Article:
Passport photograph on inkjet printer?

Archived from groups: comp.periphs.printers (More info?)

Since the UK Passport Office accepts digital photos (1200dpi or greater) I
thought I would take my own photo and print it on my Epson 890.

I know about inkjet inks fading in sunlight, but does anyone know what would
happen to such a photo when it is laminated into a passport? Might there be
an ineraction between the plastic and ink that would cause my image to
expire before the passport (10 years)?

Mike
4 answers Last reply
More about passport photograph inkjet printer
  1. Archived from groups: comp.periphs.printers (More info?)

    It doesn't get laminated into the passport anymore (at least mine wasn't in
    2003).
    The photo is scanned and printed onto a laminate and that is put on the
    passport.

    --
    Mick Doherty
    http://dotnetrix.co.uk/nothing.html


    "MikeD" <mike.dunstan@nochance.uk.thalesgroup.com> wrote in message
    news:d0hntl$2ju$1@rdel.co.uk...
    > Since the UK Passport Office accepts digital photos (1200dpi or greater) I
    > thought I would take my own photo and print it on my Epson 890.
    >
    > I know about inkjet inks fading in sunlight, but does anyone know what
    > would
    > happen to such a photo when it is laminated into a passport? Might there
    > be
    > an ineraction between the plastic and ink that would cause my image to
    > expire before the passport (10 years)?
    >
    > Mike
    >
    >
  2. Archived from groups: comp.periphs.printers (More info?)

    "Michael Doherty"
    <EXCHANGE#WITH@AND.REMOVE.SQUAREBRACKETS.[mdaudi100#ntlworld.com]> wrote in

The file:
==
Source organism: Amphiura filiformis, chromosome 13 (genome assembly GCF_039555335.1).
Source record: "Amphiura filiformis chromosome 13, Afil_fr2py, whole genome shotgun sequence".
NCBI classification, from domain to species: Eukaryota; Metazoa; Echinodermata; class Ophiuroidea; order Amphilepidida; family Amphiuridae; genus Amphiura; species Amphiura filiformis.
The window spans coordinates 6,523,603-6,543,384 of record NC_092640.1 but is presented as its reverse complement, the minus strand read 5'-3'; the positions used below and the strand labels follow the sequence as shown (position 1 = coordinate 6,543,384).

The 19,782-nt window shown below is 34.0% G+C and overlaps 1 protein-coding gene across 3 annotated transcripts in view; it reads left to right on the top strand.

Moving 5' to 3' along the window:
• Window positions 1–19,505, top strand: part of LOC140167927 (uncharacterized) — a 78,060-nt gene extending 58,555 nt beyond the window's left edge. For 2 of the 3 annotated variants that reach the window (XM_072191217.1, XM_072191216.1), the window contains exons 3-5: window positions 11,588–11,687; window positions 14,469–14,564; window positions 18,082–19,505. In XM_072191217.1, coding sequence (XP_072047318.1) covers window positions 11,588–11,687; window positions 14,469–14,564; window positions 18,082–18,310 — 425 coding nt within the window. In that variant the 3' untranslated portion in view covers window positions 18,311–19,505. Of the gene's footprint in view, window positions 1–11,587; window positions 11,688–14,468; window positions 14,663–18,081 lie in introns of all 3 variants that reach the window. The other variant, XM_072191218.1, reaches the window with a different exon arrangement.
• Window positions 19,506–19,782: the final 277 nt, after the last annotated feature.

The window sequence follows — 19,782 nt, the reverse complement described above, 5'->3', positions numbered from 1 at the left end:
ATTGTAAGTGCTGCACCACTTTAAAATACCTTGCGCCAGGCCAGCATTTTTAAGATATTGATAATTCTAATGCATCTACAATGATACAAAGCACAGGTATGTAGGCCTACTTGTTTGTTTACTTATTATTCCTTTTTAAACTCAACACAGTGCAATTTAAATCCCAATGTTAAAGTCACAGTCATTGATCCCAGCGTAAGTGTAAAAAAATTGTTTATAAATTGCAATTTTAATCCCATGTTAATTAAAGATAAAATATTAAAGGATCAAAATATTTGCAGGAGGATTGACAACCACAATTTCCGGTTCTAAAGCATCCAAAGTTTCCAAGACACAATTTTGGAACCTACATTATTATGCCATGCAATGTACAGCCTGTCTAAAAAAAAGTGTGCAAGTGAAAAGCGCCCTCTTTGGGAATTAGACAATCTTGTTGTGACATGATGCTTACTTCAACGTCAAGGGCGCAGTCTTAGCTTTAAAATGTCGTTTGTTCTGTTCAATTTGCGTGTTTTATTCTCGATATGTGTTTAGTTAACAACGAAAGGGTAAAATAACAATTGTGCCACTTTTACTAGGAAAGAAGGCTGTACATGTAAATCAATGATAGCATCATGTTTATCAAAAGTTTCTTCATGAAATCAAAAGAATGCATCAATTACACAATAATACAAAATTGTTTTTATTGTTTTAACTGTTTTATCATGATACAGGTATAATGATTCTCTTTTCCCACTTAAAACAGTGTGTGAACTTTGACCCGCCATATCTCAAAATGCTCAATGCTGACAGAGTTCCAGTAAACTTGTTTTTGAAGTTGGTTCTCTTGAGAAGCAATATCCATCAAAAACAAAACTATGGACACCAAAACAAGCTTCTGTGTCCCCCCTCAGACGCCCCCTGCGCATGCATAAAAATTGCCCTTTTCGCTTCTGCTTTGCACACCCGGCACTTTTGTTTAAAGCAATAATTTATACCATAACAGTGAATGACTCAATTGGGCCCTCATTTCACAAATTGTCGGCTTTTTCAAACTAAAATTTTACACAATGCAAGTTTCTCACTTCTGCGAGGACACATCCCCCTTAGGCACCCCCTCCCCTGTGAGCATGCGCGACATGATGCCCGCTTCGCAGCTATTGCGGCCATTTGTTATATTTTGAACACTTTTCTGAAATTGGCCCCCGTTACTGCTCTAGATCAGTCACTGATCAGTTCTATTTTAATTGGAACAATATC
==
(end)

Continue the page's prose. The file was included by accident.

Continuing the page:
message news:CVZWd.2025$cp4.1198@newsfe5-gui.ntli.net...
    > It doesn't get laminated into the passport anymore (at least mine wasn't
    in
    > 2003).
    > The photo is scanned and printed onto a laminate and that is put on the
    > passport.

    Ah, the onward march of technology.

    Thanks Mick.

    Mike
  3. Archived from groups: comp.periphs.printers (More info?)

    In article <d0hntl$2ju$1@rdel.co.uk>, MikeD
    <mike.dunstan@nochance.uk.thalesgroup.com> writes
    >Since the UK Passport Office accepts digital photos (1200dpi or greater) I
    >thought I would take my own photo and print it on my Epson 890.
    >
    >I know about inkjet inks fading in sunlight, but does anyone know what would
    >happen to such a photo when it is laminated into a passport? Might there be
    >an ineraction between the plastic and ink that would cause my image to
    >expire before the passport (10 years)?
    >
    I just had my passport renewed last week and printed the photo on an
    Epson 1270, which is just the large format predecessor of your 1290. I
    sent them prints on Premium Glossy at 1440dpi which they accepted.
    Unlike the old days though, the photo is no longer laminated into your
    passport. Instead it is rescanned and printed onto holograph embossed
    plastic sheet. The results are somewhat less than satisfactory in my
    view, since the image is certainly not as clear as the original, but it
    seems to be good enough for the Passport Office. The reprinting is why